Where This War of Mine really suffers is in the combat sections of the game. Both melee and ranged combat is available to you, with the odd stealth execution thrown in there too. The problem is that combat simply boils down to clicking on the guy you want to kill a lot until either he’s dead or you are.
When your reticle turns orange you have a chance for a critical hit. During melee combat this is when you’re behind someone. During ranged combat it’s somewhat of a mystery when and why the reticle turns orange, but if you keep whacking the mouse you’ll get it eventually. Ranged combat also gives you the option to take cover, which just boils down to your character kind of kneeling near the object you clicked on and then taking a little less damage than usual. XCOM: Enemy Unknown, it isn’t.
- Great setting
- Addictive gameplay aside from combat
- Emotionally resonant – it’ll give you something to think about
- Poor character development and interaction
- Too ‘video-game-y’ for the narrative to really hit home
This War of Mine PC Review
Releasing a game that tackles this narrative around the same time Call of Duty releases could be coincidental, it could not be. As gamers we revel in the death of other players on a daily basis. This War of Mine, like Kenneth Jarecke’s infamous ‘burnt man’ photograph or Stanley Cohen’s novel The Naked and The Dead, wants to expose a dissenting narrative in an industry inundated with echoes.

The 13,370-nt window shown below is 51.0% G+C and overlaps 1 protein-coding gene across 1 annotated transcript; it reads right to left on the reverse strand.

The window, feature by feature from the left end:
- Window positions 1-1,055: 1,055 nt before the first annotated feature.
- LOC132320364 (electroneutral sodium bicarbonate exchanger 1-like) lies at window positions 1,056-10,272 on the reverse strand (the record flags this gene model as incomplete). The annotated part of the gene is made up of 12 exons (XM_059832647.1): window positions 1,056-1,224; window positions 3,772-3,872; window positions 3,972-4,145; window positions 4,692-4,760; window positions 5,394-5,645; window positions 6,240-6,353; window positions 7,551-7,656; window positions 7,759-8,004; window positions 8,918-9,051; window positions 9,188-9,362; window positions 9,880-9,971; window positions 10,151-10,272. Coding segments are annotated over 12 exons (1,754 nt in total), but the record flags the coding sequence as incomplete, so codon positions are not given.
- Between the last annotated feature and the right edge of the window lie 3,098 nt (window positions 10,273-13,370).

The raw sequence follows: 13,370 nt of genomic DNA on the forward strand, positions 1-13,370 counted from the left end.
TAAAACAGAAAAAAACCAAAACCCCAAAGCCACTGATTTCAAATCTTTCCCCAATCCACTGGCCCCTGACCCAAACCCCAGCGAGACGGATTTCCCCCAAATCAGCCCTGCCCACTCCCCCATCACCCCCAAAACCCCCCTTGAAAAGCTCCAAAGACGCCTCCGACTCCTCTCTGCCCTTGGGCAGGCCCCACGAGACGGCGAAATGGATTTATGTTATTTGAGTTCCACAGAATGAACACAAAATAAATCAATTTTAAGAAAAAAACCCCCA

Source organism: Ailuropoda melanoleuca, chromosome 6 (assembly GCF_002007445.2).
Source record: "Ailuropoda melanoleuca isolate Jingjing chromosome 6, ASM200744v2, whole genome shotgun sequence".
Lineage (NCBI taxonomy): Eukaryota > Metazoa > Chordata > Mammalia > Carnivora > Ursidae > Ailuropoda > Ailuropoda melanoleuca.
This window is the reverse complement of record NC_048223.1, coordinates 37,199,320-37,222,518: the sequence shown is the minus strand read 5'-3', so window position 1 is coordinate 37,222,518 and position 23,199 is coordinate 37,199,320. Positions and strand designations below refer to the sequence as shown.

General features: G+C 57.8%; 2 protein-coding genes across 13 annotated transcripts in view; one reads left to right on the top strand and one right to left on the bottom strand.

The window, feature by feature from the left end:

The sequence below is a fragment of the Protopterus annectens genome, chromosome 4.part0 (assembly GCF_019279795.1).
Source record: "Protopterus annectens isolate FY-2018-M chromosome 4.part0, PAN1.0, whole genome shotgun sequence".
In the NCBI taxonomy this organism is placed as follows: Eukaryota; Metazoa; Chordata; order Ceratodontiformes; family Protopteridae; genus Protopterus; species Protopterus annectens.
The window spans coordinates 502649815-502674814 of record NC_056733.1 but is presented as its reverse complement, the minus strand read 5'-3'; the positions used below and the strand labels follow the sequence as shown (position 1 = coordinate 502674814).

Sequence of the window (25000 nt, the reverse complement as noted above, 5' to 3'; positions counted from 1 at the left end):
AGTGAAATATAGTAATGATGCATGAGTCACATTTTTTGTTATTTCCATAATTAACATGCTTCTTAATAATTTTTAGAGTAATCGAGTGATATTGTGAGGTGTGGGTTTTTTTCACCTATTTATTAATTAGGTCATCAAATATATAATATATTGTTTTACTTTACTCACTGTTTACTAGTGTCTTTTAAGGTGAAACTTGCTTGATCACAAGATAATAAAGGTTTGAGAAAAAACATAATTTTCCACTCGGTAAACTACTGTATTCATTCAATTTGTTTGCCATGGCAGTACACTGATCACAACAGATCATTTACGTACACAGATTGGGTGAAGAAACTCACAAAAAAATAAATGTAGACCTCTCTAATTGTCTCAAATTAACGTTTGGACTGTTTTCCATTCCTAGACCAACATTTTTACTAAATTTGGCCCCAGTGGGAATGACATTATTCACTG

For the most part it’s done well, but the game is too much of a video game to hit home. It’s a strange thing to say, but if you played Spec Ops: The Line you may understand my point a little clearer. The narrative and its message is a strong, well thought-out one, but the mechanical side of the game lets it down. Instead of feeling like you’re a living member of this world, you feel like you’re a video game protagonist in a living, breathing world. It’s like your characters just don’t fit in.
I didn’t become the terror of Pogoren because I wanted to, it was because I felt like I had to. I had to keep my food levels up or else the game would end and I’d have to start all over again. The only way I had left myself to get that food was through killing and stealing. I wasn’t feeding my group because I sympathised with the characters, it was because I wanted to keep those food counters up and not fail this video game.
This War of Mine, for want of a better metaphor, is like a swimming pool that’s deep in some areas and shallow in others. You might be able to swim freely and appreciate the experience in the deep sections, but you’ll soon stub your toes in the shallow parts. After repeating that process a couple of times you’ll have no desire to do it anymore, and once you’ve swam the length of the pool there’s not much motivation to get back in.